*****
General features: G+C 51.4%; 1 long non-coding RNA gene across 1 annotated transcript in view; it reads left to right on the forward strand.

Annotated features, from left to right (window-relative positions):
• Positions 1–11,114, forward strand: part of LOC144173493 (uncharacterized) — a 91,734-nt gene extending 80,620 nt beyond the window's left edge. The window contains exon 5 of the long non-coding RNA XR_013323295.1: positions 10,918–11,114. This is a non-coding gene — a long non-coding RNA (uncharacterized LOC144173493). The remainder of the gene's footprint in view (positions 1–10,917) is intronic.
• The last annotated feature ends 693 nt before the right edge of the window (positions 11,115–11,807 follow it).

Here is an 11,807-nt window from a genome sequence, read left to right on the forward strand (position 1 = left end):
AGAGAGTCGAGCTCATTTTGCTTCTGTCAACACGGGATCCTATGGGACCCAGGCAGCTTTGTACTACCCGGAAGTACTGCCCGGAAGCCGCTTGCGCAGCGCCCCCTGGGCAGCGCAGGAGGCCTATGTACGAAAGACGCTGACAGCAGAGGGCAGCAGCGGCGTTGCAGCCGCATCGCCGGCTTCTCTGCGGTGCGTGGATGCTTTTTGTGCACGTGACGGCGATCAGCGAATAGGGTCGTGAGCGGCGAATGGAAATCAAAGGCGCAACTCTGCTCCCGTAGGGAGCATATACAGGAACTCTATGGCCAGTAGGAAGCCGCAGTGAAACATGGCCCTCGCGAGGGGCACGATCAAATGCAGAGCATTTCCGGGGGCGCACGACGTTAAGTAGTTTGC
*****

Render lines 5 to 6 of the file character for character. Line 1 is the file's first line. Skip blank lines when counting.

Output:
Here is an 11,807-nt window from a genome sequence, read left to right on the forward strand (position 1 = left end):
AGAGAGTCGAGCTCATTTTGCTTCTGTCAACACGGGATCCTATGGGACCCAGGCAGCTTTGTACTACCCGGAAGTACTGCCCGGAAGCCGCTTGCGCAGCGCCCCCTGGGCAGCGCAGGAGGCCTATGTACGAAAGACGCTGACAGCAGAGGGCAGCAGCGGCGTTGCAGCCGCATCGCCGGCTTCTCTGCGGTGCGTGGATGCTTTTTGTGCACGTGACGGCGATCAGCGAATAGGGTCGTGAGCGGCGAATGGAAATCAAAGGCGCAACTCTGCTCCCGTAGGGAGCATATACAGGAACTCTATGGCCAGTAGGAAGCCGCAGTGAAACATGGCCCTCGCGAGGGGCACGATCAAATGCAGAGCATTTCCGGGGGCGCACGACGTTAAGTAGTTTGC